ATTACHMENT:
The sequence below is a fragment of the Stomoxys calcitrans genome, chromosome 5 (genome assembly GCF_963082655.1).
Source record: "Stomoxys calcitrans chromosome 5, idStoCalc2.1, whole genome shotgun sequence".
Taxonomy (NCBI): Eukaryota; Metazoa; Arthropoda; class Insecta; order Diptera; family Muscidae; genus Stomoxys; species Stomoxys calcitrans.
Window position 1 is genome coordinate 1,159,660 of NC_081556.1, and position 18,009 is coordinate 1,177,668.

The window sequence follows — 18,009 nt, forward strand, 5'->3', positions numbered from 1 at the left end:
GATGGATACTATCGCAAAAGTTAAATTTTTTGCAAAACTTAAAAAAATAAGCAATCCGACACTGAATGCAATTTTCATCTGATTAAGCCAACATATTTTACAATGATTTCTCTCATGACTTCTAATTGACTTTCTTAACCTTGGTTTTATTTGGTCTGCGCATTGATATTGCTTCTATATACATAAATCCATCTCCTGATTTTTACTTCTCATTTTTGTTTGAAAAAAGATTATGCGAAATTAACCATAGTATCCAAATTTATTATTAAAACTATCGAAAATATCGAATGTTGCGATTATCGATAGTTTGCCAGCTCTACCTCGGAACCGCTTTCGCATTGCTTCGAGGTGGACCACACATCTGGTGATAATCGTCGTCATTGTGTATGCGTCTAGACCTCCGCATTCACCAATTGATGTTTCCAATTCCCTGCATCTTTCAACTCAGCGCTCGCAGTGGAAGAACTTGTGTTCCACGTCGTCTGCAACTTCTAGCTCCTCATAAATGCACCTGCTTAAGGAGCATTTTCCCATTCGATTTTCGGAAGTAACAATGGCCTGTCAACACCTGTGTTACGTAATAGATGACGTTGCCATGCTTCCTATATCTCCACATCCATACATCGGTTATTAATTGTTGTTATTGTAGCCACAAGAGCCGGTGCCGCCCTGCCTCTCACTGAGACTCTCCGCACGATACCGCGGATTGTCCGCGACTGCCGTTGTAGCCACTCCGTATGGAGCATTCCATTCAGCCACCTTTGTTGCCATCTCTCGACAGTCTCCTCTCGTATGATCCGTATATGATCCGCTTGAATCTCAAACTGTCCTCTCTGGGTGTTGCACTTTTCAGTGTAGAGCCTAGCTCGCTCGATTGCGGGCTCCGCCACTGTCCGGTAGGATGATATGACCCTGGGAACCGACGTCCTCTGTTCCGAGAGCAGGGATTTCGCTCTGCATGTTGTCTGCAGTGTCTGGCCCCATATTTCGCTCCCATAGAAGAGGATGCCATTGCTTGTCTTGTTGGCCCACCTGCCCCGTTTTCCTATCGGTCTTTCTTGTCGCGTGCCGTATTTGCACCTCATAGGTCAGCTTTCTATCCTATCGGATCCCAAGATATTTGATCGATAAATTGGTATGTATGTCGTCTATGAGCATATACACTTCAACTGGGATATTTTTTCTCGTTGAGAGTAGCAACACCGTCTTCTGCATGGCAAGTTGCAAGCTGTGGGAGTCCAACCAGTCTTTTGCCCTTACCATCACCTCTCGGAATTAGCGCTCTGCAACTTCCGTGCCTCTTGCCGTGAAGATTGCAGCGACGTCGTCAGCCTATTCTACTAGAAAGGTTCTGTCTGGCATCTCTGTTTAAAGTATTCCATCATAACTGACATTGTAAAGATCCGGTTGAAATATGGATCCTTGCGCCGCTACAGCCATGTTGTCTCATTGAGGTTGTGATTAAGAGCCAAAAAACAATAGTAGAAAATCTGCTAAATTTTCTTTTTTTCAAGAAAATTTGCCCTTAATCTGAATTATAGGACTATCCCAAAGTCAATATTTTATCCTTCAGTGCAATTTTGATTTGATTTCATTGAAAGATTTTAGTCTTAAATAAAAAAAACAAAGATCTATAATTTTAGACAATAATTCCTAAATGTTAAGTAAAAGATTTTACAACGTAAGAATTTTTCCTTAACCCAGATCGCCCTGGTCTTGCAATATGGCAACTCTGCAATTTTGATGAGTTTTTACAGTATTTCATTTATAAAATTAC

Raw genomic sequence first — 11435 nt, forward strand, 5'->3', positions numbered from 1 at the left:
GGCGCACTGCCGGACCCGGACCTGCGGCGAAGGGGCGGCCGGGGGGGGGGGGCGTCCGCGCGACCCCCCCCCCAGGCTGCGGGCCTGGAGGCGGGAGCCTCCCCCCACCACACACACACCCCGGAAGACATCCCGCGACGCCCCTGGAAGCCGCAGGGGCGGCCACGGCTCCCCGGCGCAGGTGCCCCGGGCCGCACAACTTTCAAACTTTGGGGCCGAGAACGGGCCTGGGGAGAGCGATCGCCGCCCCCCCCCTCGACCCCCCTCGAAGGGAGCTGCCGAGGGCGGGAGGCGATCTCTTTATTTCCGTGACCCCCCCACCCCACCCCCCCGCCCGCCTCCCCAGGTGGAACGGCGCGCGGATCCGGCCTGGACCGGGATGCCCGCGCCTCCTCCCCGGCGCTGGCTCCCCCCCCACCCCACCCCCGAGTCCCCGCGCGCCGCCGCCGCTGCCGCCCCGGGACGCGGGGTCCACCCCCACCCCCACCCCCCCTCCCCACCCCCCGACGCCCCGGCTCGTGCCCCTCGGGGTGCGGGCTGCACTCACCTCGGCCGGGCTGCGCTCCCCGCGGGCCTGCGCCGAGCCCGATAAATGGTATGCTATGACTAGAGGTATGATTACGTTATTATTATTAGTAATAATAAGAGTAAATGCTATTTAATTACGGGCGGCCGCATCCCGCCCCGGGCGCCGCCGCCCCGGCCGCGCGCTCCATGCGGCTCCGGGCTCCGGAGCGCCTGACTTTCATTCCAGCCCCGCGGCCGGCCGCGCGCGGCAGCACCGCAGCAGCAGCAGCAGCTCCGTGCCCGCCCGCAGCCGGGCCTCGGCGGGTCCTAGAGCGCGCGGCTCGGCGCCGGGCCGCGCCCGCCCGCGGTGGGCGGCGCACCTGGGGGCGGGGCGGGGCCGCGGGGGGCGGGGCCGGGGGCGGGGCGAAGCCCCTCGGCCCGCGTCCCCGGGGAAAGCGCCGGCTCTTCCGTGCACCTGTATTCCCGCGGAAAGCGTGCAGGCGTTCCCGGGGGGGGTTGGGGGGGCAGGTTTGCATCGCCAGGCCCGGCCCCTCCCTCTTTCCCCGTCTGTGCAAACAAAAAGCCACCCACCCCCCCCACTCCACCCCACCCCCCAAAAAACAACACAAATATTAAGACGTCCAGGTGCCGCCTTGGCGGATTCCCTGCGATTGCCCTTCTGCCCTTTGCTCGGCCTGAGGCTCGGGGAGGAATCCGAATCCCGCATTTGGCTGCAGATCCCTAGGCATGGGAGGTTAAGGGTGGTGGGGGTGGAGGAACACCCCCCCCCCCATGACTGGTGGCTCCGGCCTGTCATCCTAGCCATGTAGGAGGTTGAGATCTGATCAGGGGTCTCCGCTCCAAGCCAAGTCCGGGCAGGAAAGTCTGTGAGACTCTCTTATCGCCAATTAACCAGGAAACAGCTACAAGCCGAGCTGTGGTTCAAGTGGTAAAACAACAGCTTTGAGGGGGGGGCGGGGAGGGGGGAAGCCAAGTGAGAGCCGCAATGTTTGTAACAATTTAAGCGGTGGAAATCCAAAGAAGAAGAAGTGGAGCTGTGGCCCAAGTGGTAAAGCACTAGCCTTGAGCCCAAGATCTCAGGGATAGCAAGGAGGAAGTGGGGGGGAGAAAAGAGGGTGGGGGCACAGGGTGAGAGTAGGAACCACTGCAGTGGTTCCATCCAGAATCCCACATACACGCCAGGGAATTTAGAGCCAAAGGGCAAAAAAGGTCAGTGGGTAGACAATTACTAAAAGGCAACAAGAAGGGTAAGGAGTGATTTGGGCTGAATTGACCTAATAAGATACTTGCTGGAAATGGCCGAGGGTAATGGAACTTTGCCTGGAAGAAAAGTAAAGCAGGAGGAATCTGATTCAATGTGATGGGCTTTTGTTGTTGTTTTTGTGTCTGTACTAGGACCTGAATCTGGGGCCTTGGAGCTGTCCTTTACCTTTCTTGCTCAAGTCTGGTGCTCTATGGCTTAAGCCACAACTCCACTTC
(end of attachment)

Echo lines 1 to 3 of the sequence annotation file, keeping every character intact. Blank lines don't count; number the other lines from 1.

The sequence below is a fragment of the Stomoxys calcitrans genome, chromosome 5 (genome assembly GCF_963082655.1).
Source record: "Stomoxys calcitrans chromosome 5, idStoCalc2.1, whole genome shotgun sequence".
Taxonomy (NCBI): Eukaryota; Metazoa; Arthropoda; class Insecta; order Diptera; family Muscidae; genus Stomoxys; species Stomoxys calcitrans.